Grocery store of the future? Customers will never set foot inside new supermarket opening in Norwood

NORWOOD, Mass. — A new supermarket is opening in Norwood, but customers will never set foot inside.

Addie’s Grocery on Route 1 has a different model. Customers can order all their food online and pick it up at the store.

But unlike apps that hire someone to do your grocery shopping, Addie’s staff does the shopping themselves, so they have full control of inventory. They guarantee everything you order will be in your shopping bag and guarantee no substitutions.

Before the COVID-19 pandemic, only about 3-4 percent of grocery profits was from money spent on online orders, according to research by consulting firm Bain & Company.

When the pandemic hit, grocery delivery exploded, and traditional stores scrambled to keep up with their own delivery and pick-up services.

Online grocery services offer convenience and can limit impulse-buys, saving money. Those are some of the benefits fueling grocery e-commerce, which has been predicted to double within five years, according to McKinsey.com.

And yet, there are challenges.

Jim Mcquade, the co-founder and CEO of Addie’s, says our favorite grocery store chains aren’t really designed to run as e-commerce businesses and that customers who shop online might not get the exact type of items they want when they unpack their shopping bag.

“Running online grocery out of a traditional customer facing store is a real challenge because those stores don’t know what’s on their shelves. It might be in the back room, it might be in other customers cart,” Mcquade said.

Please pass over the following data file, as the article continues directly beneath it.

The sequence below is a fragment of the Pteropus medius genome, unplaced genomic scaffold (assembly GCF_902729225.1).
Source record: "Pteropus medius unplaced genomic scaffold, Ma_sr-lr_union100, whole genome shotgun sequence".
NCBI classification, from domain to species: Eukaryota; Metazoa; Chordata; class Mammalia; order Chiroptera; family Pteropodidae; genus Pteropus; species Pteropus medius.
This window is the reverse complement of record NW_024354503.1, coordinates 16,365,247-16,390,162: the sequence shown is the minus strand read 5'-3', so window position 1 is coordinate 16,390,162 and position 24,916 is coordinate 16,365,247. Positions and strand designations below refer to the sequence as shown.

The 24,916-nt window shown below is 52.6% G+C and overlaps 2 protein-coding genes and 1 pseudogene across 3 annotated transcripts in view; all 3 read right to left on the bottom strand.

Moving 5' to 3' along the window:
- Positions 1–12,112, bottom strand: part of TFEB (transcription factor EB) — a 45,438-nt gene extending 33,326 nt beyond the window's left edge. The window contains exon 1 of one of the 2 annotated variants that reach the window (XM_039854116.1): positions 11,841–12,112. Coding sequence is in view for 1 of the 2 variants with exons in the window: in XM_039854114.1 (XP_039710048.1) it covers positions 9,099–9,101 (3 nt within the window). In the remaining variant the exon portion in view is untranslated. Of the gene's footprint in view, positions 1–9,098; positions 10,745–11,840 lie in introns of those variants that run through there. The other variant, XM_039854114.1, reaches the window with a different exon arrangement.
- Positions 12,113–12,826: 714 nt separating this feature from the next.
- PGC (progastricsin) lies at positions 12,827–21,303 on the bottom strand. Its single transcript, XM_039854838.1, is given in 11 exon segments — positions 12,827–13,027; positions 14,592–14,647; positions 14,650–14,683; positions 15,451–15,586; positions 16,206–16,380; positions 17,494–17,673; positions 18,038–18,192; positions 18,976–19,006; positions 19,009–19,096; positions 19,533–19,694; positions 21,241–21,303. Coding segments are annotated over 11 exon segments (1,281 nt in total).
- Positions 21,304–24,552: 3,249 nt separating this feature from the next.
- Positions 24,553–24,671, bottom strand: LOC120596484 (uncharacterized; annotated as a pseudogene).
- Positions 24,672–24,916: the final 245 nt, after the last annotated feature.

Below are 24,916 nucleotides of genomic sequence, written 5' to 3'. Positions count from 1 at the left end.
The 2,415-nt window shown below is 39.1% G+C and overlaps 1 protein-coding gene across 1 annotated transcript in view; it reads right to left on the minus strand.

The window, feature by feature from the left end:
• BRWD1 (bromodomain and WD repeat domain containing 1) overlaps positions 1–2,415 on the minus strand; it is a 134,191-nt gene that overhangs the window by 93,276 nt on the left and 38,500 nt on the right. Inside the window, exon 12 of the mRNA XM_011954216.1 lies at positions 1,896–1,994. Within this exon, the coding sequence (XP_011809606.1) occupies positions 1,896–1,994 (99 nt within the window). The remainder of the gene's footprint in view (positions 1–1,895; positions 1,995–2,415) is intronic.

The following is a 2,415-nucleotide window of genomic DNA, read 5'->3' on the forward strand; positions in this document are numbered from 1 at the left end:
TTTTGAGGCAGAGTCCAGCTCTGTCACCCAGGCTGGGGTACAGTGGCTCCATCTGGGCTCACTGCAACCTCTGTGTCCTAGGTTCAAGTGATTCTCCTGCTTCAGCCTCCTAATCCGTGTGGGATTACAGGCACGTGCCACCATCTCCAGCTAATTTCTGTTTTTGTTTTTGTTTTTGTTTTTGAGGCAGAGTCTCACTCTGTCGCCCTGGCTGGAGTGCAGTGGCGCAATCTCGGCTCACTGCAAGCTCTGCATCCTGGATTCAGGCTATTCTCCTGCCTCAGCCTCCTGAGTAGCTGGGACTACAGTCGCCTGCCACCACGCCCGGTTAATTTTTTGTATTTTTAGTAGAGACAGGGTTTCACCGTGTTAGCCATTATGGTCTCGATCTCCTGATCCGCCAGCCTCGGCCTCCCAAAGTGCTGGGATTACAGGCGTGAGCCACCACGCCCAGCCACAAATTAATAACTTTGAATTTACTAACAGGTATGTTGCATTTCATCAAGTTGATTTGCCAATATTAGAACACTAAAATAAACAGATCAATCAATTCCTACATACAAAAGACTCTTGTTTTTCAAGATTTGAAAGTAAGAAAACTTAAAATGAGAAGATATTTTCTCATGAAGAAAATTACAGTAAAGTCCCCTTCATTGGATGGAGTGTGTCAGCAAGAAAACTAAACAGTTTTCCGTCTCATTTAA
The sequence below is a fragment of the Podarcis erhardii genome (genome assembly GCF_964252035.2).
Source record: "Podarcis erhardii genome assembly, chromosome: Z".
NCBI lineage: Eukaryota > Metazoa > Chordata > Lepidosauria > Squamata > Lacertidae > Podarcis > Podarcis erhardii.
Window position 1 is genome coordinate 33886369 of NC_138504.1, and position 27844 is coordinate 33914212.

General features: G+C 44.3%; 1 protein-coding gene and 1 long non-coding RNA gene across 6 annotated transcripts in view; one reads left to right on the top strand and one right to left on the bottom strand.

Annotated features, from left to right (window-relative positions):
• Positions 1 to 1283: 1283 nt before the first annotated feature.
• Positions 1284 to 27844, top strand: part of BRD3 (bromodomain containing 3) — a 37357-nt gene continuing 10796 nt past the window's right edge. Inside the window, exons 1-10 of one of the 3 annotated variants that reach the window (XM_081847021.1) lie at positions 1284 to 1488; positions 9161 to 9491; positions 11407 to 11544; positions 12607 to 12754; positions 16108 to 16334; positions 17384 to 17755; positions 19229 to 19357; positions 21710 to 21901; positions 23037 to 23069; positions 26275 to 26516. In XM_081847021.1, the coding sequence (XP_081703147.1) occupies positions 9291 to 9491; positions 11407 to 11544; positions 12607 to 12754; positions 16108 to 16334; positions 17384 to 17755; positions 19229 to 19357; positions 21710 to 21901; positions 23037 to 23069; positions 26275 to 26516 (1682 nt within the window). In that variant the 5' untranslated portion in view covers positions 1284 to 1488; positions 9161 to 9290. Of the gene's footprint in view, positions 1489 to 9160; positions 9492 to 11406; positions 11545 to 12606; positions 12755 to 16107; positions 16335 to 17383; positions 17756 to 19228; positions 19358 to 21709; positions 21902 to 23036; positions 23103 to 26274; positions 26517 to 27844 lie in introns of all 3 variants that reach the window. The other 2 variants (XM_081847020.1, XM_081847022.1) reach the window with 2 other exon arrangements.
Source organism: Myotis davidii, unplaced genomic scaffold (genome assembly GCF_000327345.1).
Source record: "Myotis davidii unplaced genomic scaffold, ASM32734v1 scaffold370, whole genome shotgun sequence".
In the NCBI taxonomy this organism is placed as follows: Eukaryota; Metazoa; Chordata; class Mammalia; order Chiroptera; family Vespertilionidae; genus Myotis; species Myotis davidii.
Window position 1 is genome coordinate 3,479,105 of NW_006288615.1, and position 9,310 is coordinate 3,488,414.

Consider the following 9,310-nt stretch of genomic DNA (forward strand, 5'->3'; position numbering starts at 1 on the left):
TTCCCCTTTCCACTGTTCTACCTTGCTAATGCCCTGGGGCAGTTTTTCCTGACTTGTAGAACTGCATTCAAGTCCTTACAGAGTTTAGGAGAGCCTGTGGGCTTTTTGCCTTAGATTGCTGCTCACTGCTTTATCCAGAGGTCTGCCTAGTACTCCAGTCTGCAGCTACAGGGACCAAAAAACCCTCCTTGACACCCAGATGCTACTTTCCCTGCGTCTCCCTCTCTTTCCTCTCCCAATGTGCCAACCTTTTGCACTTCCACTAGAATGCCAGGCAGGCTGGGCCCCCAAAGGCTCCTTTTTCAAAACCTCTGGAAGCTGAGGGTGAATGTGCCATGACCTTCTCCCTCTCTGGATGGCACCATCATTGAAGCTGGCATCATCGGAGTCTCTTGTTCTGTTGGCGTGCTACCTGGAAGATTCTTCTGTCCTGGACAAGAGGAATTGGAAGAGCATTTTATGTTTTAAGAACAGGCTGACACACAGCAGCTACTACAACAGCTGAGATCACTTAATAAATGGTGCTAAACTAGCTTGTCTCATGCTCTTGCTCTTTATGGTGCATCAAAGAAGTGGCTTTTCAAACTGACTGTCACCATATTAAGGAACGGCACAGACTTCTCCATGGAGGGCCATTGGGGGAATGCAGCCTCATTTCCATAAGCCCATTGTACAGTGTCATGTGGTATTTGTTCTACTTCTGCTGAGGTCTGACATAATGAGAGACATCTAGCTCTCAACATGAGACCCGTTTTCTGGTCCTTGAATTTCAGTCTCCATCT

Even if the order is fulfilled, delivery charges with a tip on top can be steep.

“Not all families are able or willing to pay that,” Mcquade added. “30%, 50% at times markup for getting groceries delivered to the house.”

Addie’s is looking to address those issues.

“It’s the combination of affordable, accurate and fast,” Mcquade said of his new store.

Shoppers place their orders through the Addie’s app and can pick up their groceries on the same day in a fast experience.

“If you have kids in car seats, sing them one song. By the time that song is finished, you’ve got everything you’ve ordered,” Mcquade said.

Mcquade believes this model, which incorporates fair pay and zero food waste through strategic food bank donation, will be a hit beyond Norwood.

“We’re excited because we believe that what we’ve built here is something that we can replicate in towns all across the country,” Mcquade said.

Addie’s is located on Dean Street. It officially opens Thursday at 11 a.m.

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